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One of the generalizations of the concept of an associative ring (cf. Associative rings and algebras). A near-ring is a ringoid over a group, i.e. a universal algebra in which an associative multiplication and addition exist; a near-ring is a (not necessarily Abelian) group with respect to addition, and the right distributive property

must hold too. A near-ring is also an example of a multi-operator group.

Examples of near-rings are the set of all mappings of a group into itself which commute with the action of a given semi-group of endomorphisms of . The group operations in are defined pointwise and multiplication in is composition of mappings. A near-ring is an analogue of a ring of matrices. The notions of a sub-near-ring, of an ideal and of a right module over a near-ring are introduced in the usual manner.

Let () be the variety of near-rings defined by the identity (). Every near-ring can be decomposed into the sum of sub-near-rings, where , and . A cyclic right -module is called primitive of type if is simple; primitive of type 1 if either or for any ; and primitive of type 2 if is a simple -module. A near-ring is called primitive of type () if there is a faithful simple -module of type . In this case there is a dense imbedding of into for some semi-group of endomorphisms of . For -primitive near-rings with an identity element and with the minimum condition for right ideals in , the equality holds (an analogue of the Wedderburn–Artin theorem). For every , the Jacobson radical of type can be introduced as the intersection of the annihilators of -primitive -modules. The radical is defined as the intersection of the maximal right module ideals. All four radicals are different, and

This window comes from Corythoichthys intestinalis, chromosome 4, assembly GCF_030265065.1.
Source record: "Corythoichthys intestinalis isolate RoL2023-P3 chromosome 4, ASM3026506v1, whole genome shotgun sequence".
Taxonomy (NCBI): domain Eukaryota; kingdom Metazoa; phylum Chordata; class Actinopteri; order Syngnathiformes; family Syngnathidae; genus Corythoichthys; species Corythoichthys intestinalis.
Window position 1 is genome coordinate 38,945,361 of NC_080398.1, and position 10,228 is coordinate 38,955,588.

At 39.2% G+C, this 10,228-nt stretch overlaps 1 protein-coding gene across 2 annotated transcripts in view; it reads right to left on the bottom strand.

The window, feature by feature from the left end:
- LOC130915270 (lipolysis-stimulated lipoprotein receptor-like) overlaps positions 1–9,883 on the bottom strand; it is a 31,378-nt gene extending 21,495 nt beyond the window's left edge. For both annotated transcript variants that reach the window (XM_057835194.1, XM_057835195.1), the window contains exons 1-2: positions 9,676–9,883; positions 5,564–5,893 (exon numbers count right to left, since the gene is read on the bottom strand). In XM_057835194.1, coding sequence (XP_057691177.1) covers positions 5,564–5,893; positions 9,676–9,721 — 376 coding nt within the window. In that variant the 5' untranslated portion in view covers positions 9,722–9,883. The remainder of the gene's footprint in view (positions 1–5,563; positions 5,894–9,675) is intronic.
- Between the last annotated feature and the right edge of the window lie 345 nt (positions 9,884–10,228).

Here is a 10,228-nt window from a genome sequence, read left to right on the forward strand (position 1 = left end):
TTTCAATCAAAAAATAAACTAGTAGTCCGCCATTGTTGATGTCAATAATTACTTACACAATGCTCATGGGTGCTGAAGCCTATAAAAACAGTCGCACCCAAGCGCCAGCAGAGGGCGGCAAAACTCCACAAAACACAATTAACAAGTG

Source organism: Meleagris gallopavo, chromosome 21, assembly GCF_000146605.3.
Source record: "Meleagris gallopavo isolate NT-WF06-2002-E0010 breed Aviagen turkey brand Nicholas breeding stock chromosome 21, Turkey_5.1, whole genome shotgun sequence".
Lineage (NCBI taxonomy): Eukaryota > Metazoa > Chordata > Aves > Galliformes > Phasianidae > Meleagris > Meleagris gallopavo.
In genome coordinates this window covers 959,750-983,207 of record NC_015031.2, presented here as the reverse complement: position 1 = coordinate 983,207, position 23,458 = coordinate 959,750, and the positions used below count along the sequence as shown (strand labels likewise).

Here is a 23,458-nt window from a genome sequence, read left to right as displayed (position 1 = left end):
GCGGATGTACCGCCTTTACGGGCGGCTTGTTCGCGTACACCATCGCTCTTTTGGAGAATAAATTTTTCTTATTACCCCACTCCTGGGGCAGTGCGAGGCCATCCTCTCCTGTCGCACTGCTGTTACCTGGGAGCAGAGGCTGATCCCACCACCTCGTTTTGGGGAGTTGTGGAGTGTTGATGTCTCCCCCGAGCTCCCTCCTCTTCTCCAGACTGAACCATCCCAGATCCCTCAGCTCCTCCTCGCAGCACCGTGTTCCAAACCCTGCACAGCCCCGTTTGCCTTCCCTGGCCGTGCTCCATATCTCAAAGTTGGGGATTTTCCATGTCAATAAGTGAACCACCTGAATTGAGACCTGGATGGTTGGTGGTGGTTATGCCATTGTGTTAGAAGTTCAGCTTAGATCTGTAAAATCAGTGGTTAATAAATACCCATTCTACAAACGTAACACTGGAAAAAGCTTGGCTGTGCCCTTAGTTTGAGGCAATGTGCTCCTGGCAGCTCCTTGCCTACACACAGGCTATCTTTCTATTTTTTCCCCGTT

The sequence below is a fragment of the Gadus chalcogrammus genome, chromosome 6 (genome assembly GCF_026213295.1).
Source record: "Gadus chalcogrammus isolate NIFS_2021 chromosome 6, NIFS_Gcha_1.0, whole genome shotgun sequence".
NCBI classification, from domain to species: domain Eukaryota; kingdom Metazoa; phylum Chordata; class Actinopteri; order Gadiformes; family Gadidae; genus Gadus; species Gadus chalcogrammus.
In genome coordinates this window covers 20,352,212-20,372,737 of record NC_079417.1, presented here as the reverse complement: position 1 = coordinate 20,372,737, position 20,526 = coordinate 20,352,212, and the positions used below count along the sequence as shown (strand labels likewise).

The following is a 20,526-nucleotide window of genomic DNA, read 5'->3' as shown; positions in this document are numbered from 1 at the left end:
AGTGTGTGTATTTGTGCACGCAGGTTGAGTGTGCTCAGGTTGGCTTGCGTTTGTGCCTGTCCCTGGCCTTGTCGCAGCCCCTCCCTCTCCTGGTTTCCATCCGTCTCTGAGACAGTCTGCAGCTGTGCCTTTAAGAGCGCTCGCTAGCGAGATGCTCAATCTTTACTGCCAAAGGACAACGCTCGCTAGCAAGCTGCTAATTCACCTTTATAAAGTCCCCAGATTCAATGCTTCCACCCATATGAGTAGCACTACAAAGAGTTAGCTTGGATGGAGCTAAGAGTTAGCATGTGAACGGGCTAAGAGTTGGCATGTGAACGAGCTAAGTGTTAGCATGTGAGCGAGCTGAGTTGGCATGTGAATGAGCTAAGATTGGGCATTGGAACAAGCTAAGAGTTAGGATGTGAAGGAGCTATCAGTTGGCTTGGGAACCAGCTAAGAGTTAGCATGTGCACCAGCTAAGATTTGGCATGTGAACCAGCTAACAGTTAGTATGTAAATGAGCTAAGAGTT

It turns out that these radicals posses many properties of the Jacobson radical of an associative ring (cf. [4]).

For near-rings an analogue of Ore's theorem on near-rings of fractions [4] holds.

A distributively-generated near-ring is a near-ring whose additive group is generated by elements such that

for all and in the near-ring. All distributively-generated near-rings generate the variety . For finite distributively-generated near-rings the notions of 1- and -primitivity coincide; -primitive distributively-generated near-rings have the form for some group . In a distributively-generated near-ring with the identity

multiplication is commutative (cf. [3], [4]).

Every near-ring from without nilpotent elements is a subdirect product of near-rings without divisors of zero [4]. A near-algebra can be decomposed into a direct sum of simple near-rings if and only if: a) it satisfies the minimum condition for principal ideals; b) does not contain ideals with zero multiplication; and c) any annihilator of any minimal ideal is maximal [1].

For near-rings one can prove results similar to those on the structure of regular rings [2] and on near-rings of fractions [5]. Near-rings have applications in the study of permutation groups, block-schemes and projective geometry [4].


[1] H.E. Bell, "A commutativity theorem for near-rings" Canad. Math. Bull. , 20 : 1 (1977) pp. 25–28
[2] H.E. Heatherly, "Regular near-rings" J. Indian Math. Soc. , 38 (1974) pp. 345–354
[3] S. Ligh, "The structure of certain classes of rings and near rings" J. London Math. Soc. , 12 : 1 (1975) pp. 27–31
[4] G. Pilz, "Near-rings" , North-Holland (1983)
[5] A. Oswald, "On near-rings of quotients" Proc. Edinburgh Math. Soc. , 22 : 2 (1979) pp. 77–86
[6] S.V. Polin, "Generalizations of rings" , Rings , 1 , Novosibirsk (1973) pp. 41–45 (In Russian)
[7] J.D.P. Meldrum, "Near-rings and their links with groups" , Pitman (1985)
How to Cite This Entry:
Near-ring. Encyclopedia of Mathematics. URL:
This article was adapted from an original article by V.A. Artamonov (originator), which appeared in Encyclopedia of Mathematics - ISBN 1402006098. See original article